A recent MSN story featured old employees of Harold’s Club, once the premier casino in the entire nation. When the club opened in 1935, people from all corners of the country would come to visit the smoky venue.
The club was the first to allow woman dealers, and other casinos across the country quickly adopted this policy. Other big names in the local gambling scene including John Ascuaga and Bill Harrah closely replicated the approach used by brothers Harold and Raymond Smith, and their father, Pappy, the founders of Harold’s Club.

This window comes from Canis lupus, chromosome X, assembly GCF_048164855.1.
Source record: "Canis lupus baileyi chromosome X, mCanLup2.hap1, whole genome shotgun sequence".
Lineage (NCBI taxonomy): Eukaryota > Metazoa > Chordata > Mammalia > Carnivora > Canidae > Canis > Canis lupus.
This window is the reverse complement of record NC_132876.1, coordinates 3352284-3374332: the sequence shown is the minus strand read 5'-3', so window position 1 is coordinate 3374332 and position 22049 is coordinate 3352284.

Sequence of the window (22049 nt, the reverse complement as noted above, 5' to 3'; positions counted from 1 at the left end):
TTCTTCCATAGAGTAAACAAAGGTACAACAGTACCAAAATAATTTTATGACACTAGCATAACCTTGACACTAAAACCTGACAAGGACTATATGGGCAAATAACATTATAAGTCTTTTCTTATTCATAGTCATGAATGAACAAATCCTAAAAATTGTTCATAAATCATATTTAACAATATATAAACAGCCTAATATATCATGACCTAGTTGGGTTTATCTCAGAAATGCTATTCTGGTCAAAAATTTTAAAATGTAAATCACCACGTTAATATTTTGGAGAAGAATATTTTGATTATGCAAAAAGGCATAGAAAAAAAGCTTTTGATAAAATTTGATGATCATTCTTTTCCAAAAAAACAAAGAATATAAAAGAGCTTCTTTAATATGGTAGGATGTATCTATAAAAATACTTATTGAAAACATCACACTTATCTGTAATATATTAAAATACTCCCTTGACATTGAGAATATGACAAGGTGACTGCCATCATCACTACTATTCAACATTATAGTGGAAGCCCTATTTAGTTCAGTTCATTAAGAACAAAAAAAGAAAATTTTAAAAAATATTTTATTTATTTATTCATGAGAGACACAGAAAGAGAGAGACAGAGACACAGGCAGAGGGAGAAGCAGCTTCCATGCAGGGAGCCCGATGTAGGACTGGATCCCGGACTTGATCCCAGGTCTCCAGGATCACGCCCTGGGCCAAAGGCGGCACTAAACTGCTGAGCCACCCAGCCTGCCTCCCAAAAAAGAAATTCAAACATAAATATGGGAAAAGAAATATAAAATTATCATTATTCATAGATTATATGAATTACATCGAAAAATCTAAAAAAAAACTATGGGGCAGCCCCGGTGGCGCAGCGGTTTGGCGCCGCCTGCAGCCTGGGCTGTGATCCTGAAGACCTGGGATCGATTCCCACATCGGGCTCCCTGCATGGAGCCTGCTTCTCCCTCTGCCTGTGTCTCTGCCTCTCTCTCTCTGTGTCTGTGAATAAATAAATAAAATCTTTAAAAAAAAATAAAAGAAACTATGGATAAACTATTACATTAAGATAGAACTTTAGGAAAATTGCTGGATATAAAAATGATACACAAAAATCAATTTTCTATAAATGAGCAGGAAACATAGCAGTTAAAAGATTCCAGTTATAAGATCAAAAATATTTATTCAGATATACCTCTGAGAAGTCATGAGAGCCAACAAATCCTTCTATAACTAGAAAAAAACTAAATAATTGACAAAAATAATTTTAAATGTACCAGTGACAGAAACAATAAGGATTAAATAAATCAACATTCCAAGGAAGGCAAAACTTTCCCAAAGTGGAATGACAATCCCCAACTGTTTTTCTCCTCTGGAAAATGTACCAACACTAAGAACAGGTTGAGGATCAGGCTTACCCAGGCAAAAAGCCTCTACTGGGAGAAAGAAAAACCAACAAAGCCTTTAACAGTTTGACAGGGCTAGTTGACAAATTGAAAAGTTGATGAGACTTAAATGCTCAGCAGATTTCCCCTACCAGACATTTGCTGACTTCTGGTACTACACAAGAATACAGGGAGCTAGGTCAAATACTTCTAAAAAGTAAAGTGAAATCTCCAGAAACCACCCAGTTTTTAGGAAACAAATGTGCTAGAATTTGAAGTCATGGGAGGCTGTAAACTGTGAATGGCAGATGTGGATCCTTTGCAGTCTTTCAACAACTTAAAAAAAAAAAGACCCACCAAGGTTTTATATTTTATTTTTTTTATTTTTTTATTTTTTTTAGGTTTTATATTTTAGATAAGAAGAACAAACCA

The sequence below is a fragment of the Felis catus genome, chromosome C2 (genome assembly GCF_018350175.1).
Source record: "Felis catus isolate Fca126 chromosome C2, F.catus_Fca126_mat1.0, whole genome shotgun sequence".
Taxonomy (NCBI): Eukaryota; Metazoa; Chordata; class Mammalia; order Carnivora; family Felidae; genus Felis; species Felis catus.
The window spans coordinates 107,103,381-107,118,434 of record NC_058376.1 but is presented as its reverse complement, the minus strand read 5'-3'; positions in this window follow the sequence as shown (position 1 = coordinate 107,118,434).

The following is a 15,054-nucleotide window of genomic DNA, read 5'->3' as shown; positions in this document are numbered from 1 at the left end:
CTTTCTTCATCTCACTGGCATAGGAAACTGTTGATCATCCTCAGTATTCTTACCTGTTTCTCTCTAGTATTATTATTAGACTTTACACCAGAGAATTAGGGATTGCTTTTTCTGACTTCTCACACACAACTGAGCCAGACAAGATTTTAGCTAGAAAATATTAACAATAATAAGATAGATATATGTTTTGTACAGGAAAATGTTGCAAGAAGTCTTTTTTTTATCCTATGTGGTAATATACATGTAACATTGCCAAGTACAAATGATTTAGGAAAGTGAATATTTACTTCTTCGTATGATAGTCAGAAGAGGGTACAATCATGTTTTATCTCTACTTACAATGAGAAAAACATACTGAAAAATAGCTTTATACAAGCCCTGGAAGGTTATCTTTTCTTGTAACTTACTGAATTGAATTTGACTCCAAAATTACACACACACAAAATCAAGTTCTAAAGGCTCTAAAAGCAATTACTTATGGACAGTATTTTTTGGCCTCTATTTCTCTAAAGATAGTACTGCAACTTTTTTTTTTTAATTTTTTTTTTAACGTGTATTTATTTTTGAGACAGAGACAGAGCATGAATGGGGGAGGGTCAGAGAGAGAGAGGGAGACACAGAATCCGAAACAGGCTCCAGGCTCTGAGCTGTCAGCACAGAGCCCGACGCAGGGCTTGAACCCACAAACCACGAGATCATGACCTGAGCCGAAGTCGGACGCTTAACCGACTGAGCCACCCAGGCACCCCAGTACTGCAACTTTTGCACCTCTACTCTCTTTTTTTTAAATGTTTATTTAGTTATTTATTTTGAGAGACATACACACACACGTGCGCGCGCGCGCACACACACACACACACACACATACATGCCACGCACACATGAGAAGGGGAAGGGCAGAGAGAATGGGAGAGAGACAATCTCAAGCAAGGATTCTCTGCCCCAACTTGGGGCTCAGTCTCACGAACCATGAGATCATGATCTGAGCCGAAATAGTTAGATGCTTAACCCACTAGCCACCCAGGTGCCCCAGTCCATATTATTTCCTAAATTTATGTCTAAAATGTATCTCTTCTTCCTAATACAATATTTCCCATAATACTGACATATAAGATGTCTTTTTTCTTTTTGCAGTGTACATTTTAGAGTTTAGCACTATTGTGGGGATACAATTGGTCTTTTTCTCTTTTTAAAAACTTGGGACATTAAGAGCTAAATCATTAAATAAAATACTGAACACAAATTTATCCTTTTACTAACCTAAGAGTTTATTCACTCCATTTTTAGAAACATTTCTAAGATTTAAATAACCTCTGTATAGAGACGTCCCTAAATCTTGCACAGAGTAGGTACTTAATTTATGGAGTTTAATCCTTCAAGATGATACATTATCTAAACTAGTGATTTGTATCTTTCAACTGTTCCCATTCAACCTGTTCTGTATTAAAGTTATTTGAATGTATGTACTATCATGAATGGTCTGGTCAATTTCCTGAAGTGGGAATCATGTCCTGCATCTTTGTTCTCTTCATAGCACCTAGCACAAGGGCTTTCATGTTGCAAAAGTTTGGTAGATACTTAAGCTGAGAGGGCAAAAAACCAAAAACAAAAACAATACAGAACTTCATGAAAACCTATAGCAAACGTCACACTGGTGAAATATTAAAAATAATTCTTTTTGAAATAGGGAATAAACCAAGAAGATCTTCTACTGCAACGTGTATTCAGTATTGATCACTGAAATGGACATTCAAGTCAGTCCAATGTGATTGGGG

Celebrities frequented the casino including names like Louis Armstrong and Liberace. The club became the most popular place to work in Reno, the little city that dominated the gambling scene in Northern Nevada.
When Pappy Smith died in 1967, his son Harold took over and things went downhill soon afterward. In three years, the Smith family had to sell the club to business tycoon Howard Hughes. Harold was known to have gambling problems and was unable to run the club on his own.
Eventually, Hughes sold Harold’s Club to Bill Harrah and in December 1999, Harrah’s casino demolished the club to make way for their open front plaza.